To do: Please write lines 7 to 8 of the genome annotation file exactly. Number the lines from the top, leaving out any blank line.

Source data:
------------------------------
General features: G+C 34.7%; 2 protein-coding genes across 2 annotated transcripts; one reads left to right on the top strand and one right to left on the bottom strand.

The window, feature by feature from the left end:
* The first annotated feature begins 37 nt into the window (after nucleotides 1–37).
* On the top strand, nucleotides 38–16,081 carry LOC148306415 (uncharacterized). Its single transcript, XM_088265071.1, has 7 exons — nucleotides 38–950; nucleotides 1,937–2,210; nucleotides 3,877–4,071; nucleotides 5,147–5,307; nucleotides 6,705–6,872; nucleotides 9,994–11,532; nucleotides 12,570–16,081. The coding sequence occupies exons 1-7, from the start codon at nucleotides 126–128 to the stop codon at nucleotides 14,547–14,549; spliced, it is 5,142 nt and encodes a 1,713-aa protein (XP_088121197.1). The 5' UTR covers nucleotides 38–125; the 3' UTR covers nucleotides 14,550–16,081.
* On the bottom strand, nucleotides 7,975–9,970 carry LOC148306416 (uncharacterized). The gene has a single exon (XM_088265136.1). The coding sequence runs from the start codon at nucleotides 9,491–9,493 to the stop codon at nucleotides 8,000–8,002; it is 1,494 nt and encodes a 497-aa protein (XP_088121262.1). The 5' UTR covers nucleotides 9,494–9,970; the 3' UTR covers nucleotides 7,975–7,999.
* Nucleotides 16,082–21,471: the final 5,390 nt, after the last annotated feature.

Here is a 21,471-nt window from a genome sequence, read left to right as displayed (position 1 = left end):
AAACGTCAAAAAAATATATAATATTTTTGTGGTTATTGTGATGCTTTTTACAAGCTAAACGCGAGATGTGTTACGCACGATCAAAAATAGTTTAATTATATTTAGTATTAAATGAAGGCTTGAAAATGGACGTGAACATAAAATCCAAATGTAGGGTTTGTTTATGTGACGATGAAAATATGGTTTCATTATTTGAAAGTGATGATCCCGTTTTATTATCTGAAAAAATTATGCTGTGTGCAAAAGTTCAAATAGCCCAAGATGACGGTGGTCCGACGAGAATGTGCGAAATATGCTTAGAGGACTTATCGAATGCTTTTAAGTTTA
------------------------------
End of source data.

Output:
Here is a 21,471-nt window from a genome sequence, read left to right as displayed (position 1 = left end):
AAACGTCAAAAAAATATATAATATTTTTGTGGTTATTGTGATGCTTTTTACAAGCTAAACGCGAGATGTGTTACGCACGATCAAAAATAGTTTAATTATATTTAGTATTAAATGAAGGCTTGAAAATGGACGTGAACATAAAATCCAAATGTAGGGTTTGTTTATGTGACGATGAAAATATGGTTTCATTATTTGAAAGTGATGATCCCGTTTTATTATCTGAAAAAATTATGCTGTGTGCAAAAGTTCAAATAGCCCAAGATGACGGTGGTCCGACGAGAATGTGCGAAATATGCTTAGAGGACTTATCGAATGCTTTTAAGTTTA